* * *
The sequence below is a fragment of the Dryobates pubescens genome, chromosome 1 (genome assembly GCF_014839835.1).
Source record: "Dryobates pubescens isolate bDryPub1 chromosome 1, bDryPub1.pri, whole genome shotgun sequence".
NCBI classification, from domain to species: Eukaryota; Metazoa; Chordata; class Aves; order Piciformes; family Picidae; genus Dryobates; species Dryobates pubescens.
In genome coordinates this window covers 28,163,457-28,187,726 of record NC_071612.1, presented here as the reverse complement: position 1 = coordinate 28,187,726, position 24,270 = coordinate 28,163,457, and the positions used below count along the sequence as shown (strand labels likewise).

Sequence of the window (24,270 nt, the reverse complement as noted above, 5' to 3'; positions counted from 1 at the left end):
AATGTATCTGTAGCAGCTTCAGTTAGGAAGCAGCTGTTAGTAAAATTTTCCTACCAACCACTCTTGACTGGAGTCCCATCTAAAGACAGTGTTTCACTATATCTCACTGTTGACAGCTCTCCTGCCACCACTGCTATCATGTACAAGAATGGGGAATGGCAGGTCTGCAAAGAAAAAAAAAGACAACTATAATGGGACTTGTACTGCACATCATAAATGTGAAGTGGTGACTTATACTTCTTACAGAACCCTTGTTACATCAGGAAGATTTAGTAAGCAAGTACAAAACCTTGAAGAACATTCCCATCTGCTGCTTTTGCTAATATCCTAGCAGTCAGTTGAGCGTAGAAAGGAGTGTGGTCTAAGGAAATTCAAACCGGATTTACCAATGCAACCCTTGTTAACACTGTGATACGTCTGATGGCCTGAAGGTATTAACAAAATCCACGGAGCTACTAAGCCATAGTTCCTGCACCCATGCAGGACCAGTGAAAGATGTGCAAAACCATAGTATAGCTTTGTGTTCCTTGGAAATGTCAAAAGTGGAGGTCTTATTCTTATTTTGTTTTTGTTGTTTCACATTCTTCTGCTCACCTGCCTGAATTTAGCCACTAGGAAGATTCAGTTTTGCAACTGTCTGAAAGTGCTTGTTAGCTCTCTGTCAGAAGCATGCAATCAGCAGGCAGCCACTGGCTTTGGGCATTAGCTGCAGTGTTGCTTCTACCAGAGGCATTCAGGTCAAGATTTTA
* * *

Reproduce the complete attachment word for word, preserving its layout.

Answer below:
The sequence below is a fragment of the Dryobates pubescens genome, chromosome 1 (genome assembly GCF_014839835.1).
Source record: "Dryobates pubescens isolate bDryPub1 chromosome 1, bDryPub1.pri, whole genome shotgun sequence".
NCBI classification, from domain to species: Eukaryota; Metazoa; Chordata; class Aves; order Piciformes; family Picidae; genus Dryobates; species Dryobates pubescens.
In genome coordinates this window covers 28,163,457-28,187,726 of record NC_071612.1, presented here as the reverse complement: position 1 = coordinate 28,187,726, position 24,270 = coordinate 28,163,457, and the positions used below count along the sequence as shown (strand labels likewise).

Sequence of the window (24,270 nt, the reverse complement as noted above, 5' to 3'; positions counted from 1 at the left end):
AATGTATCTGTAGCAGCTTCAGTTAGGAAGCAGCTGTTAGTAAAATTTTCCTACCAACCACTCTTGACTGGAGTCCCATCTAAAGACAGTGTTTCACTATATCTCACTGTTGACAGCTCTCCTGCCACCACTGCTATCATGTACAAGAATGGGGAATGGCAGGTCTGCAAAGAAAAAAAAAGACAACTATAATGGGACTTGTACTGCACATCATAAATGTGAAGTGGTGACTTATACTTCTTACAGAACCCTTGTTACATCAGGAAGATTTAGTAAGCAAGTACAAAACCTTGAAGAACATTCCCATCTGCTGCTTTTGCTAATATCCTAGCAGTCAGTTGAGCGTAGAAAGGAGTGTGGTCTAAGGAAATTCAAACCGGATTTACCAATGCAACCCTTGTTAACACTGTGATACGTCTGATGGCCTGAAGGTATTAACAAAATCCACGGAGCTACTAAGCCATAGTTCCTGCACCCATGCAGGACCAGTGAAAGATGTGCAAAACCATAGTATAGCTTTGTGTTCCTTGGAAATGTCAAAAGTGGAGGTCTTATTCTTATTTTGTTTTTGTTGTTTCACATTCTTCTGCTCACCTGCCTGAATTTAGCCACTAGGAAGATTCAGTTTTGCAACTGTCTGAAAGTGCTTGTTAGCTCTCTGTCAGAAGCATGCAATCAGCAGGCAGCCACTGGCTTTGGGCATTAGCTGCAGTGTTGCTTCTACCAGAGGCATTCAGGTCAAGATTTTA